Borrowed Time (15)

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The ViewLondon Review

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Review byMatthew Turner13/09/2013

Three out of Five stars
Running time: 86 mins

Engaging British drama enlivened by a decent script and a pair of strong performances from veteran Philip Davis and newcomer Theo Barklem-Biggs, though the tone falters a little when it comes to the poorly sketched supporting characters.

What's it all about?
Written and directed by Jules Bishop, Borrowed Time stars Theo Barklem-Biggs as Kevin, a feckless East London teenager who's desperate to retrieve a clock that he stole from his sister (Juliet Oldfield) and sold to a pawnbroker for some easy cash. When local drug dealer 'Ninja' Nigel (Warren Brown) gives him some weed to sell, Kevin thinks his money problems are solved, but he gets ripped off by an unconvincing Rasta (Hammed Animashaun) and ends up in debt to Nigel.

In desperation, Kevin decides to burgle the house of curmudgeonly pensioner and taxidermy enthusiast Philip (Philip Davis), but his plan goes horribly wrong when the old man catches him in the act and threatens him with a blunderbuss. However, despite this less-than-ideal first meeting, Philip takes pity on Kevin and helps him hide from Nigel while the pair attempt to find a solution to the boy's problems.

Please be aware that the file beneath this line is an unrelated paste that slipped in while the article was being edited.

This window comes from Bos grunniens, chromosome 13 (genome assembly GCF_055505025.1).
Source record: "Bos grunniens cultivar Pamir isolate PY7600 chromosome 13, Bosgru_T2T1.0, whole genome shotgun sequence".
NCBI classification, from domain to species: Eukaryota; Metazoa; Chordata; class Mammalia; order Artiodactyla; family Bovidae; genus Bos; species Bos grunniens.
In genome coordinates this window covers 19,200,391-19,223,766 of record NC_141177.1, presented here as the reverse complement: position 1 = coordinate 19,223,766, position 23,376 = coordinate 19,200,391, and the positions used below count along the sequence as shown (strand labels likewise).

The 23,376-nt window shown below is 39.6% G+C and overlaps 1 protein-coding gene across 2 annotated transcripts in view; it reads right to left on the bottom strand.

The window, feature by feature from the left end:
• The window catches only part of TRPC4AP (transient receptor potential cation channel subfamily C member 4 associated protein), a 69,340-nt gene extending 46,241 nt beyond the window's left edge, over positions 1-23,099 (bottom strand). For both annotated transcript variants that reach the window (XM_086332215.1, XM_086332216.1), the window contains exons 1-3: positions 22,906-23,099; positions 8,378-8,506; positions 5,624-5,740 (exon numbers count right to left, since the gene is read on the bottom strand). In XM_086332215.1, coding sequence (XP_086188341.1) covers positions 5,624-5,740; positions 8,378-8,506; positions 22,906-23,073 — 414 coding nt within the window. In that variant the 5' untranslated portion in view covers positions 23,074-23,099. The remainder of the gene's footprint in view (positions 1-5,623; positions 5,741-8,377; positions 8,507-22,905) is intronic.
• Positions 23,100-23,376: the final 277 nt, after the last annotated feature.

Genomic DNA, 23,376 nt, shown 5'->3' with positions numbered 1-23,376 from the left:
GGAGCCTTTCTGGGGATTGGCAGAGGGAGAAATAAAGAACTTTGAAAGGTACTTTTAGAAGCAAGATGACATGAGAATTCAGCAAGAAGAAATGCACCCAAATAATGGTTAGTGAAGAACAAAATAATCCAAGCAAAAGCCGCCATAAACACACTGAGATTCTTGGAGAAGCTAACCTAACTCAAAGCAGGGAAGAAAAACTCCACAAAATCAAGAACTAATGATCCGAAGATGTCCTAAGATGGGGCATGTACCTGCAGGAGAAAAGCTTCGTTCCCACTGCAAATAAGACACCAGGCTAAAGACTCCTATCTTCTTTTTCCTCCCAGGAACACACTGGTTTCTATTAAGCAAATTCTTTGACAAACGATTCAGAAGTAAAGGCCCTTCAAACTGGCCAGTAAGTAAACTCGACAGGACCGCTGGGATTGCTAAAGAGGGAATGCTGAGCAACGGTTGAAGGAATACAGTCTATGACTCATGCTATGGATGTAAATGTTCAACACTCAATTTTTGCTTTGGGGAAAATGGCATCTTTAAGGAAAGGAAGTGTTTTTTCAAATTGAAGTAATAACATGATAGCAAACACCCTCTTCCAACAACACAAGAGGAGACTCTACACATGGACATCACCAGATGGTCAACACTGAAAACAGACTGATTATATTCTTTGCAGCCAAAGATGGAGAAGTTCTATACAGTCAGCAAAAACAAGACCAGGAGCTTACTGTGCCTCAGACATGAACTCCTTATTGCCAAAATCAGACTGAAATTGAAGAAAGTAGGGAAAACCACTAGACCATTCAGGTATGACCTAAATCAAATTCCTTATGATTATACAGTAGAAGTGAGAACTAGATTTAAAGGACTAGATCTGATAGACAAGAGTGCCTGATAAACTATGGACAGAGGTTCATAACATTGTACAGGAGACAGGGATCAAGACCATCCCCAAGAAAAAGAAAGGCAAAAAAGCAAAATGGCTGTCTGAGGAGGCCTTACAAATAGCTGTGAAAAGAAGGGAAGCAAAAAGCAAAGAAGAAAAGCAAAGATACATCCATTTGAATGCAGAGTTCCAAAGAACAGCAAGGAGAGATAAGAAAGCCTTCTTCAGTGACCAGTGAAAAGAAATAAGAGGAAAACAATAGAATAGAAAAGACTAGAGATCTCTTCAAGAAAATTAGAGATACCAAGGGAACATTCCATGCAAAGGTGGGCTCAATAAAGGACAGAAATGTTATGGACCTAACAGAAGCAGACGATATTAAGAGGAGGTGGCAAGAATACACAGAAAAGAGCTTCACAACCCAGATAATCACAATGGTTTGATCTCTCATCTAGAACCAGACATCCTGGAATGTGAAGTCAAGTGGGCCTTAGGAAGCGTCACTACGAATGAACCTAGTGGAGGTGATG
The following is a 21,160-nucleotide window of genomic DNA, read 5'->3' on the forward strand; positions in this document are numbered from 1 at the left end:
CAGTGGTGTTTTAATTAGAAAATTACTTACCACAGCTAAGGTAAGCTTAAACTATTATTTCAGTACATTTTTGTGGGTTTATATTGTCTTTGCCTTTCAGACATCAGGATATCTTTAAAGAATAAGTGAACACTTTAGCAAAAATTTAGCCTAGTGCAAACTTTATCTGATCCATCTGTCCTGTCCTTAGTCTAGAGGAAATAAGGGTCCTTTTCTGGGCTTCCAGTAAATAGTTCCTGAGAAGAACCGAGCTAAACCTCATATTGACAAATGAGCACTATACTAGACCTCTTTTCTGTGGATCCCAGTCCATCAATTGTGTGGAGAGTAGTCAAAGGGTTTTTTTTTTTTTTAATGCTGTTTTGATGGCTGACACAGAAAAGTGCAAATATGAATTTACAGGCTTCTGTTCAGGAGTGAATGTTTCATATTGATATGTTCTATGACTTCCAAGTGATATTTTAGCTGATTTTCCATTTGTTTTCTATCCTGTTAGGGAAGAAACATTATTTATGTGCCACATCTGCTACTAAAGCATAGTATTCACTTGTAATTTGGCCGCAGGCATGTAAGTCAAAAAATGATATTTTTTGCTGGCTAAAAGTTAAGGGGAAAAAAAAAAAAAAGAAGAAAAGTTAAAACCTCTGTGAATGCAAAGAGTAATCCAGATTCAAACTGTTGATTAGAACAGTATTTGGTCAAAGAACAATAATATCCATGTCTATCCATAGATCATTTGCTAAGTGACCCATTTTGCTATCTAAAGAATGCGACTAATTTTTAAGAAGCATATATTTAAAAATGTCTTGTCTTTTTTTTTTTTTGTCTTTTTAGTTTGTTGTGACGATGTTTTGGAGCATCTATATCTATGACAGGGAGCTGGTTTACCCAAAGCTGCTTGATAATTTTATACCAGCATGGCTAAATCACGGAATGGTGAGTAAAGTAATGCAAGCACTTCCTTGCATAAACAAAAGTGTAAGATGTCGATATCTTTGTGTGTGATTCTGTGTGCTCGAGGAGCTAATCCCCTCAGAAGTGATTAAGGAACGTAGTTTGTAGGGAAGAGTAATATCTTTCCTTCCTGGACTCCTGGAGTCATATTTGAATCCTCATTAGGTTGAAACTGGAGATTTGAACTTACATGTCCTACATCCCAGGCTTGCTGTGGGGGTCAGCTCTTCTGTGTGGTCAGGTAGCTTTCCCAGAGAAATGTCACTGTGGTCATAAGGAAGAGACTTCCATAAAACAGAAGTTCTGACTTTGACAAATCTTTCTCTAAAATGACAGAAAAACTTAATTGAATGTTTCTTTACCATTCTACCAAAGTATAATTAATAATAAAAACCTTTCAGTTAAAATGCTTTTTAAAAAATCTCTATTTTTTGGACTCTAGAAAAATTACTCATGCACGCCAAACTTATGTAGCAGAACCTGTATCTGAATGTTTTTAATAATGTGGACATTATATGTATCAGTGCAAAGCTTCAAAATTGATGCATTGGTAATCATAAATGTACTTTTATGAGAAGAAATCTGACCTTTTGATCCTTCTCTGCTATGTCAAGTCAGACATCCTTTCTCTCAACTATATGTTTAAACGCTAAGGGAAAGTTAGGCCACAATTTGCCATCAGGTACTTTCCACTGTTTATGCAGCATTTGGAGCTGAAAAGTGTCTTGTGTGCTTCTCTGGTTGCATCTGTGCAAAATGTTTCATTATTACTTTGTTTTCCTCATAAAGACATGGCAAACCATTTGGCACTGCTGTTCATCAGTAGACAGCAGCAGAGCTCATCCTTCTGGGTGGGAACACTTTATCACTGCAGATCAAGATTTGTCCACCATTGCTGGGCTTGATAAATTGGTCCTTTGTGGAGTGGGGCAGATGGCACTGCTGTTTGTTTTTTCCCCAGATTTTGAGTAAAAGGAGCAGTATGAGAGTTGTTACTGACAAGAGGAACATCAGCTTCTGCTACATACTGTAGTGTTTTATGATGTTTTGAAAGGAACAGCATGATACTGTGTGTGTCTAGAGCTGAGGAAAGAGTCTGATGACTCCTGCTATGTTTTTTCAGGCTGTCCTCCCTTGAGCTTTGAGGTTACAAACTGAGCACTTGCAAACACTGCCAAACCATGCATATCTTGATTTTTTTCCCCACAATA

The Good
With his perpetually sulky-looking face (he's described in Borrowed Time as looking ‘pasty and a bit like Gollum’), Theo Barklem-Biggs is a real find as Kevin and he sparks likeable chemistry with Philip Davis, while managing to suggest the sense of something decent being brought to the surface as a result of their burgeoning friendship. Davis, in turn, is predictably excellent and he's clearly enjoying himself throughout, especially when he gets to deliver an amusing series of Dirty Harry-inspired one-liners like ‘Go ahead, punk – make my tea’.

Bishop's script does a good job of making the central friendship believable and Borrowed Time is packed full of nice little character touches that work well; it also gets in a few well-aimed swipes at 'Broken Britain', as it's hard not to sympathise with Kevin's obvious lack of opportunities. The film also benefits from some authentic East London location work and a likeable score from Christopher Barnett.

The Bad
That said, Borrowed Time is less successful when it comes to the supporting characters; for example, Warren Brown's clownish and grating Nigel feels like he's from a different film and doesn't present a properly credible threat to Kevin, while the various gangs of street-talking kids that Kevin passes are less than convincing. On top of that, the resolution posed by the film seems a little too pat and fails to satisfy as a result.

Worth seeing?
With superb performances from Philip Davis and newcomer Theo Barklem-Biggs, Borrowed Time is an engaging and likeable low-budget British drama that suggests writer-director Jules Bishop could be a talent to watch.

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Content updated: 24/10/2017 12:06

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